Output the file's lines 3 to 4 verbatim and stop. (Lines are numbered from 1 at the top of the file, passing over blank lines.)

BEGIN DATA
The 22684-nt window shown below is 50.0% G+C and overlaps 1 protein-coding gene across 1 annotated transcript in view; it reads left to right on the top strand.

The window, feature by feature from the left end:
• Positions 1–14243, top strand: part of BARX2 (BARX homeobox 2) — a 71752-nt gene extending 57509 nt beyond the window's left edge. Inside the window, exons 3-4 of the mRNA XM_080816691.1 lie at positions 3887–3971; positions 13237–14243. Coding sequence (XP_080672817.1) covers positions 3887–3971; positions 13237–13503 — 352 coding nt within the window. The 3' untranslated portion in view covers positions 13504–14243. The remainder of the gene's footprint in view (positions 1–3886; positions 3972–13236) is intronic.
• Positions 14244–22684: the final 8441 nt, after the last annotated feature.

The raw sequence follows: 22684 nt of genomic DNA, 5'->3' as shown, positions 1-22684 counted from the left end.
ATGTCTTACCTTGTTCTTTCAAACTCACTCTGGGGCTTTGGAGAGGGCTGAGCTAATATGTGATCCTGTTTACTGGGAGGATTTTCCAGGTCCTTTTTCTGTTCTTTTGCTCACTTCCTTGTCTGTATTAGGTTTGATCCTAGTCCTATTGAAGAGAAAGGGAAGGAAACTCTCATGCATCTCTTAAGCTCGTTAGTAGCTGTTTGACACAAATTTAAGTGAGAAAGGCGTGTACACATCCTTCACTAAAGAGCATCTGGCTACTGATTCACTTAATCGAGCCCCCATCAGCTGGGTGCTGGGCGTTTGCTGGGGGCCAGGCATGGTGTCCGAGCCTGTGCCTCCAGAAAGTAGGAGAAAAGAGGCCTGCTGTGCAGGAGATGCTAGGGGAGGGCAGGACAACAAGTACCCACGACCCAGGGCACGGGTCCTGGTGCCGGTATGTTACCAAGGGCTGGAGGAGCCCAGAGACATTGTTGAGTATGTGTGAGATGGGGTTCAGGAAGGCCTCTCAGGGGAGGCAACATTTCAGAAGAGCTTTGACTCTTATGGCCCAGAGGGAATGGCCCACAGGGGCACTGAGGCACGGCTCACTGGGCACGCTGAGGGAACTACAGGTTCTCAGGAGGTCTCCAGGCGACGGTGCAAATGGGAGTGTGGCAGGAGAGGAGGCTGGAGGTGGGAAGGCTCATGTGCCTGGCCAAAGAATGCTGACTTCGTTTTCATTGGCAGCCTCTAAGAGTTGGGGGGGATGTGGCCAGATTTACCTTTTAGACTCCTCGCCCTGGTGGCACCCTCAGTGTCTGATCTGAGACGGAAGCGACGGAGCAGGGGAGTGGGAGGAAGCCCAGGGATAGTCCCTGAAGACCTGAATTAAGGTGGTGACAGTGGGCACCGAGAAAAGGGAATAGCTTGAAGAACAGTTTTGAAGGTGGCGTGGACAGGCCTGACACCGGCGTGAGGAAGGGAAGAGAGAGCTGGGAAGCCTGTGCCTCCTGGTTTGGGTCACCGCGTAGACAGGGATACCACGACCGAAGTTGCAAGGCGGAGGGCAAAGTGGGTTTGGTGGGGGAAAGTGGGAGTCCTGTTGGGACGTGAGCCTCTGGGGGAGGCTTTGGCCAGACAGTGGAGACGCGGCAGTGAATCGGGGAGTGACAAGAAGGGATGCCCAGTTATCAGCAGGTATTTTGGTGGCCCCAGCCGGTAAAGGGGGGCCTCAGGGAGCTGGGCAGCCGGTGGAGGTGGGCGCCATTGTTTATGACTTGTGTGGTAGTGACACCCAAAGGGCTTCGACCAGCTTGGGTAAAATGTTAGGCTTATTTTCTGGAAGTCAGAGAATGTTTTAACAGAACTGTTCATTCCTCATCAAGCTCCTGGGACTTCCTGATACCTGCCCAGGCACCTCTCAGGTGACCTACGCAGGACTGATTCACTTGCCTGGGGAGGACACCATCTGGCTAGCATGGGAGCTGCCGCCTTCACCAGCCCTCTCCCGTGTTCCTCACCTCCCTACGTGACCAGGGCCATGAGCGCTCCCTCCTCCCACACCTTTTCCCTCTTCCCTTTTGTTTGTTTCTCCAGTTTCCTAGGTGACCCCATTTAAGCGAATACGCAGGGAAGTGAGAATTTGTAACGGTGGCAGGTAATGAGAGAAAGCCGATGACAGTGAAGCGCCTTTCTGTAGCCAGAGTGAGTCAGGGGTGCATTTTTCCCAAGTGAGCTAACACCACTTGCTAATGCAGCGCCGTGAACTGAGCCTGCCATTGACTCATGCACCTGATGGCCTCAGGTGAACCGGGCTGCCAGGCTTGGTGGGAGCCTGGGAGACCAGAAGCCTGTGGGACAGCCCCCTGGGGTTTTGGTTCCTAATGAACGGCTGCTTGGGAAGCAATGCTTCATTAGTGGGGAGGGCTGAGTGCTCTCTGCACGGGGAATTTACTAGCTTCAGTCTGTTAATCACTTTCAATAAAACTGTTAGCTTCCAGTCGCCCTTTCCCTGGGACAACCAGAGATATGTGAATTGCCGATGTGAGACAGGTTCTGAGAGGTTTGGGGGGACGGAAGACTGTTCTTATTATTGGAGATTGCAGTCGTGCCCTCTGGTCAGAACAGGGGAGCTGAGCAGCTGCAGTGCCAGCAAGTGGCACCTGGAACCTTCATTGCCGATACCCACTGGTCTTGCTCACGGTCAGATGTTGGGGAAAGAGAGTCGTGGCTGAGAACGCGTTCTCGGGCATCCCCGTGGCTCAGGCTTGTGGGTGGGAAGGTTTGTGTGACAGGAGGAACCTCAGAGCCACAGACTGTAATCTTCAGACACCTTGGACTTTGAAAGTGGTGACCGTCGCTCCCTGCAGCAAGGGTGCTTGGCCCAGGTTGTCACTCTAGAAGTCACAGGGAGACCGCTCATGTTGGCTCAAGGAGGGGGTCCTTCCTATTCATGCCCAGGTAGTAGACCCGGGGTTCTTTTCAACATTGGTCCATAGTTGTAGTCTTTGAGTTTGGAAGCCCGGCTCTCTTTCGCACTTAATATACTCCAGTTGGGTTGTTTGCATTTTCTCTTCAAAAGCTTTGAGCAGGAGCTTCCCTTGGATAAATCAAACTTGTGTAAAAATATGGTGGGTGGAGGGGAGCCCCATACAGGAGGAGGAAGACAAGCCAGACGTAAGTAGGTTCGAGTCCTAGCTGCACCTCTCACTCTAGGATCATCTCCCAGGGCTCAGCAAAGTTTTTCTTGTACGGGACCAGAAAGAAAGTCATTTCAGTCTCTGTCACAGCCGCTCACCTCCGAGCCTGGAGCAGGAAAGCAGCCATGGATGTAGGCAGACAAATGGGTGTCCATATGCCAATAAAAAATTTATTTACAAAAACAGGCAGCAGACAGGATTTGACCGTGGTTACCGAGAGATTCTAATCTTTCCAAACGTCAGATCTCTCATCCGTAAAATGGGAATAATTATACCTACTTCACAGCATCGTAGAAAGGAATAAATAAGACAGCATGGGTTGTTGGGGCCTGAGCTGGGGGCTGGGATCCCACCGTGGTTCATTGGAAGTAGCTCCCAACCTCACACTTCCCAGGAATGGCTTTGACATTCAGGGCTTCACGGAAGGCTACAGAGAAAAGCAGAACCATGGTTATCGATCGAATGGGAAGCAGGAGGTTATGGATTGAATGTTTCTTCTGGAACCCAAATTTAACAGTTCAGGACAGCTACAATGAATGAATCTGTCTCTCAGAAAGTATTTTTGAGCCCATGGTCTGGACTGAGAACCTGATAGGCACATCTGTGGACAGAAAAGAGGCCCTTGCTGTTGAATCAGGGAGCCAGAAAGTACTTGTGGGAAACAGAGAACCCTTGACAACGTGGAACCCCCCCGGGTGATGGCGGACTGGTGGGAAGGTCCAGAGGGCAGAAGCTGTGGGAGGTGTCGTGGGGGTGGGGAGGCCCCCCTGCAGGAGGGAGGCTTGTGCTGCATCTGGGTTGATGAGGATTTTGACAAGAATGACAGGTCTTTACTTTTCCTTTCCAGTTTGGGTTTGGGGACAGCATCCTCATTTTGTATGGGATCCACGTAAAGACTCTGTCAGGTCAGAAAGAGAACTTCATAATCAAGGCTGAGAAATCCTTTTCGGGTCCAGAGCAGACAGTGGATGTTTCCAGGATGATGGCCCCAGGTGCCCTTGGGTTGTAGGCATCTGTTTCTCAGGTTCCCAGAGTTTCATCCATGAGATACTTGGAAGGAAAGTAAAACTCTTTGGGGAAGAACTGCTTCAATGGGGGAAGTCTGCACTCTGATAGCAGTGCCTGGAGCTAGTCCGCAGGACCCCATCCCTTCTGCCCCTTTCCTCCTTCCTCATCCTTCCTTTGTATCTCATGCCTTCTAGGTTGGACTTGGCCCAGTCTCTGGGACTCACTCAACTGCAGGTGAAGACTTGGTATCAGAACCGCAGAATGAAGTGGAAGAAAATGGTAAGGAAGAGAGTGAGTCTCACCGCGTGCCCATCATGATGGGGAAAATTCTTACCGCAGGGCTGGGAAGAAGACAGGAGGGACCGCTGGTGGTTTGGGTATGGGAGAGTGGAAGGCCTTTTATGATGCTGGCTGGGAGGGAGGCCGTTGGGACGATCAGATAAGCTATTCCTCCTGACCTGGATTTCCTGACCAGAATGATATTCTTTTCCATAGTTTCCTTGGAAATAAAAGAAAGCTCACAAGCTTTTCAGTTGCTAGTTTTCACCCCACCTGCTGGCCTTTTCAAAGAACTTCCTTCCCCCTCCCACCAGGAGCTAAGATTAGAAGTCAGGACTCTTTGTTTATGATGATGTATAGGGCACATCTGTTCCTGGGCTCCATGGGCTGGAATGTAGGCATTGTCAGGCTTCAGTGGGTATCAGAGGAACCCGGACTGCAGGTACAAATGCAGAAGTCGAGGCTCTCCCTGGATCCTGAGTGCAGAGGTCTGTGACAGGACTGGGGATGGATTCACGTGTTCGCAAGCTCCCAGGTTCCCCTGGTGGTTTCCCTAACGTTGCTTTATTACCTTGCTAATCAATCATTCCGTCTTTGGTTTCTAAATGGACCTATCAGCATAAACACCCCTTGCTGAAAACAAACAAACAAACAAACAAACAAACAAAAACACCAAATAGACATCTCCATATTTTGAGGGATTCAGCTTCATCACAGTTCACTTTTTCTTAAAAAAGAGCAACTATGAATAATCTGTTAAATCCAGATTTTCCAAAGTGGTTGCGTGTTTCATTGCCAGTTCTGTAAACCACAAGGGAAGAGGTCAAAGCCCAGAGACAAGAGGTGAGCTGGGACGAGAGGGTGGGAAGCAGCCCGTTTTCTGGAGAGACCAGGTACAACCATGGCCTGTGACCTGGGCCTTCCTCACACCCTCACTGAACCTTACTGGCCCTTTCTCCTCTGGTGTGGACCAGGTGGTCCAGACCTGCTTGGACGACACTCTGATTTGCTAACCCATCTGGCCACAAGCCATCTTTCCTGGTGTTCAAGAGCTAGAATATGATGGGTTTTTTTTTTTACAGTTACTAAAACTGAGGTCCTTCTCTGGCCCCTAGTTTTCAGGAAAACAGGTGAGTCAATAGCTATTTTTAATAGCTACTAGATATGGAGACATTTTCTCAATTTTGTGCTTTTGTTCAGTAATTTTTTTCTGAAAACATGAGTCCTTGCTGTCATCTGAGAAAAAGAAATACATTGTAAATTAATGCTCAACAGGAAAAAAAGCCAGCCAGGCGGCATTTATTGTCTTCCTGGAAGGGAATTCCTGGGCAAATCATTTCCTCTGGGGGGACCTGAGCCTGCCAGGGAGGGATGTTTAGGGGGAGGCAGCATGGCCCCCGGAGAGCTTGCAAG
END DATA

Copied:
• Positions 1–14243, top strand: part of BARX2 (BARX homeobox 2) — a 71752-nt gene extending 57509 nt beyond the window's left edge. Inside the window, exons 3-4 of the mRNA XM_080816691.1 lie at positions 3887–3971; positions 13237–14243. Coding sequence (XP_080672817.1) covers positions 3887–3971; positions 13237–13503 — 352 coding nt within the window. The 3' untranslated portion in view covers positions 13504–14243. The remainder of the gene's footprint in view (positions 1–3886; positions 3972–13236) is intronic.
• Positions 14244–22684: the final 8441 nt, after the last annotated feature.